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Under Armour taps IBM?s data-based tech for enhanced fitness app

Under Armour is leveraging IBM Watson?s cognitive computing technology to bolster its UA Record mobile health application with a slew of features, including evidence-based sleep coaching and data-backed fitness tips.

Under Armour is ramping up to include the latest data-first mobile initiatives in its app by enabling consumers to use their smartphones as personal health consultants. IBM Watson?s cognitive coaching system is set to evolve athlete management beyond its current capabilities as well as aid users in tracking their overall nutrition and food intake with an easier way of logging information.

"[Leveraging mobile technology] is critical,? said Chris Glode, vice president of digital at Under Armour, Denver, CO. ?Across connected fitness, the overwhelming majority of touchpoints with our users happen on mobile devices.

?At least 80 percent of people who join our platform are coming from mobile devices, so it?s hugely important.?

Mobile health consultant
Consumers nowadays are relying on their smartphones for a variety of tasks and advice, namely when it comes to measuring their health and fitness goals. Under Armour is marketing to that segment of active individuals by integrating IBM Watson?s data-backed fitness and health insights into the UA Record app.

IBM Watson makes up one of IBM?s three business units and was formed to foster the development of cognitive computing technologies that function as a form of artificial intelligence across various sectors.

It was IBM?s prowess in mobile and the Internet of Things that prompted the collaboration with Under Armour.

?Looking at what IBM has done with Watson in other categories, such as retail businesses and the acquisition of The Weather Company, the tech is really impressive in how we?ve seen it applied to other cases,? Mr. Glode said.

?The scale and leverage that IBM can bring us, as one of the world?s largest companies, gives us a ton of additional capability.?

Both companies will work together to create a slew of new app features, including evidence-based coaching centered on users? nutrition, sleep, activity and fitness habits. The app will also showcase results from other similar individuals, giving consumers the chance to see how they stack up among competitors.

For example, a male in his 40?s can click to see the statistics of 4.5 million other users just like him, who are currently enrolled in the database.

Available results for comparison can include average steps taken per day, average weight and average resting heart rate.

Consumers seeking to speed up their exercise routine or hit certain fitness goals may choose to view how long it takes others to complete the same workout.

?IBM?s cognitive coaching capabilities will be a positive value addition to Under Armour?s UA Record app,? said Marci Troutman, CEO of Siteminis, Atlanta. ?With the ability to consult a health trainer based on your nutrition, sleep and fitness, customized due to IBM Watson?s data aggregation, this app would appear to be a new level of excellence for anyone wanting to compare their daily, weekly or monthly activity to others in their demographic.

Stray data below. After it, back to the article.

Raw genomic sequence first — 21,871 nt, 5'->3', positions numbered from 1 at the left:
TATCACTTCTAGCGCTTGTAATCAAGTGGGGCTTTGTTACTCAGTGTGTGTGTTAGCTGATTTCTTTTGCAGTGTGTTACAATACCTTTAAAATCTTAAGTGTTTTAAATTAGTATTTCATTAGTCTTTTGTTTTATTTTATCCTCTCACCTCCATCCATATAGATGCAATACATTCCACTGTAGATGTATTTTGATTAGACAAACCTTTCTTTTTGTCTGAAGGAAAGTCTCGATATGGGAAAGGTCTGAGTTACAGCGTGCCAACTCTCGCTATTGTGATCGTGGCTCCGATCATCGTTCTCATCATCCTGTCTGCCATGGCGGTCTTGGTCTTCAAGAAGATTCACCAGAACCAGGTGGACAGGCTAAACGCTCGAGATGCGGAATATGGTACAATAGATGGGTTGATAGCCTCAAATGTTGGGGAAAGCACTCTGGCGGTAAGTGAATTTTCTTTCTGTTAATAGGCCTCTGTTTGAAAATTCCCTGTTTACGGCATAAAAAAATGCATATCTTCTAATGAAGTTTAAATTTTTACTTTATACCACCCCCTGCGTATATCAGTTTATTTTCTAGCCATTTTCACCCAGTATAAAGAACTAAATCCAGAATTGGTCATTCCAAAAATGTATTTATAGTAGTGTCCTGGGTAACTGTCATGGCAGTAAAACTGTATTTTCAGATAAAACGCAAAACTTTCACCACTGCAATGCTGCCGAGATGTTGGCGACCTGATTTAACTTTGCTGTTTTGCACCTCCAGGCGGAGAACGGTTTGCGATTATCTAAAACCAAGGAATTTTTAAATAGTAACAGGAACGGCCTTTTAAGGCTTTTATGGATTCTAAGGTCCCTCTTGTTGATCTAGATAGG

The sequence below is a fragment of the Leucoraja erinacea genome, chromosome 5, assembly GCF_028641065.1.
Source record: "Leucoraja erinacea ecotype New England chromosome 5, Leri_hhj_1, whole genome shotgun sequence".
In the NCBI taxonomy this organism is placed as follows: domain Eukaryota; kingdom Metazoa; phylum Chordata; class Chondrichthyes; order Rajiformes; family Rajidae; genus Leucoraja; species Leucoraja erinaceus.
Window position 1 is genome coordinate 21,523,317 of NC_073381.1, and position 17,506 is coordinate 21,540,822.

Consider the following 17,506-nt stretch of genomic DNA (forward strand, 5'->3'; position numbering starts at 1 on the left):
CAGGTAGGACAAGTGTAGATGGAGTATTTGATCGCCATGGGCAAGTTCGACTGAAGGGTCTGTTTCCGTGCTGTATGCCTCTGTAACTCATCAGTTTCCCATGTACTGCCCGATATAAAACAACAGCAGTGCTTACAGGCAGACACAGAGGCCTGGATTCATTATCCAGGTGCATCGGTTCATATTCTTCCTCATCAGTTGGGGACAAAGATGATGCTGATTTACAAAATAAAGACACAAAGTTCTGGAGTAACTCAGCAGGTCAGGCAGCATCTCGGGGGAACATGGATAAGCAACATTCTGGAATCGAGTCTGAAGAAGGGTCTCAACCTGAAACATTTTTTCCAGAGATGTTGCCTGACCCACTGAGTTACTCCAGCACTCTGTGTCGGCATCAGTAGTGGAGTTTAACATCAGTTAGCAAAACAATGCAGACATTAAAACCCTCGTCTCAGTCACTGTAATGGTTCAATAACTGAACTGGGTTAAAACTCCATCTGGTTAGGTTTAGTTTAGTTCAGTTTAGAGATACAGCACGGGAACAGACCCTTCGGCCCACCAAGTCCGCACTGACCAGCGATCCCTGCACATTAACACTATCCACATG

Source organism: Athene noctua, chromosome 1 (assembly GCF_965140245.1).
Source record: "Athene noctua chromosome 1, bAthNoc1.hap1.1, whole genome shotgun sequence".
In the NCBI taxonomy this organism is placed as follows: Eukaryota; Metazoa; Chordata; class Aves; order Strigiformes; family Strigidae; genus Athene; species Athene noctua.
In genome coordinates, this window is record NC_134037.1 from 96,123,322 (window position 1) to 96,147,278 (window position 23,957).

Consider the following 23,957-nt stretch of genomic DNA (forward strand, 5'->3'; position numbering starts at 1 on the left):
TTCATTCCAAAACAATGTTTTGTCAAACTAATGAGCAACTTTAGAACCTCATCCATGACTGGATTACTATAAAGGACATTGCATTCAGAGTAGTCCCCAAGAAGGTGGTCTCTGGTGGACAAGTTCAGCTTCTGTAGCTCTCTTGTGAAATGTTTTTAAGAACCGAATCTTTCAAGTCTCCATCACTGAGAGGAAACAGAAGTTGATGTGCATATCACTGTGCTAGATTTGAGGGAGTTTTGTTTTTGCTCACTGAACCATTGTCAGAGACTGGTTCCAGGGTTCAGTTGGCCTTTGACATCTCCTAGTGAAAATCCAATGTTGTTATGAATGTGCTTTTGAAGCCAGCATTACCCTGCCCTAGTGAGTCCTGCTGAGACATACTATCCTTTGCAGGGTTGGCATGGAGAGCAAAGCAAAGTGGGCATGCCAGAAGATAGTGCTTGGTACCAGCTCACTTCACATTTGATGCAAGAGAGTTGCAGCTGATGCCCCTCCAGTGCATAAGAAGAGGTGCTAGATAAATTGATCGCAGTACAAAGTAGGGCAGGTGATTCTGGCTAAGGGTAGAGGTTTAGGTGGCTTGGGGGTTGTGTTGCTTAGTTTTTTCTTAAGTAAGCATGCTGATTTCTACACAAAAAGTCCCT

?This type of partnership is what the fitness world needs, and will not only help the fitness aspect of users, but also could heavily impact their health and medical to become a more proactive maintenance,? she said. 

?Strength comes in numbers. If users find out that what they are experiencing is normal to their demographic, it could cause less stress, and they could stop comparing themselves to their community, who in fact, may not be like them at all.?

Transforming athlete engagement
IBM Watson and Under Armour are also joining forces to evolve athlete management on mobile, thanks to Watson?s ability to leverage users? performance and behavioral trends from existing Under Armour apps. The system will be able to recommend customize programs to help consumers hit their goals.

Individuals wanting to monitor nutrition intake may use Watson?s visual recognition and discovery technology to tap on images of food for easier identification, removing the need to type each meal into the log.

Additionally, users can take advantage of the update UA Record app to find out how environmental factors and weather affect athlete training.

IBM?s cognitive coaching system will enable consumers to receive insights on four categories within the UA Record app: fitness, activity, sleep and nutrition. The revamped app?s heavy focus on data-backed information will likely have a spillover effect on the rest of the mobile health and fitness sector.

 ?Data collection sorted and distributed correctly has a very real and a very large role to play in the future of health and fitness apps,? Ms. Troutman said. ?As the world becomes more connected, and the users become more integrated with technology, this type of data could not only be life-saving, but could also add to the overall longevity of life expectancy.?